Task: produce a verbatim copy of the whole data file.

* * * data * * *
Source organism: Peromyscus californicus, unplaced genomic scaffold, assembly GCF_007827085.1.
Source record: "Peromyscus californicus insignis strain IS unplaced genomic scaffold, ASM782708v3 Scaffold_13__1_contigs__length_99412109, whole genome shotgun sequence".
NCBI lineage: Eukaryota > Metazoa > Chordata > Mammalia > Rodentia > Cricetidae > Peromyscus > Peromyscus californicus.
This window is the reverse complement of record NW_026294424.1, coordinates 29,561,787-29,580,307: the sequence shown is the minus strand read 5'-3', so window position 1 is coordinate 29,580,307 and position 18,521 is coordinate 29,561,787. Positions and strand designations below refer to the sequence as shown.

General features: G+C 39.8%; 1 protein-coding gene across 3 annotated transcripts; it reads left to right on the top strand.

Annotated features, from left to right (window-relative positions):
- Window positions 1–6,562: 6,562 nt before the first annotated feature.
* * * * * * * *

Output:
Source organism: Peromyscus californicus, unplaced genomic scaffold, assembly GCF_007827085.1.
Source record: "Peromyscus californicus insignis strain IS unplaced genomic scaffold, ASM782708v3 Scaffold_13__1_contigs__length_99412109, whole genome shotgun sequence".
NCBI lineage: Eukaryota > Metazoa > Chordata > Mammalia > Rodentia > Cricetidae > Peromyscus > Peromyscus californicus.
This window is the reverse complement of record NW_026294424.1, coordinates 29,561,787-29,580,307: the sequence shown is the minus strand read 5'-3', so window position 1 is coordinate 29,580,307 and position 18,521 is coordinate 29,561,787. Positions and strand designations below refer to the sequence as shown.

General features: G+C 39.8%; 1 protein-coding gene across 3 annotated transcripts; it reads left to right on the top strand.

Annotated features, from left to right (window-relative positions):
- Window positions 1–6,562: 6,562 nt before the first annotated feature.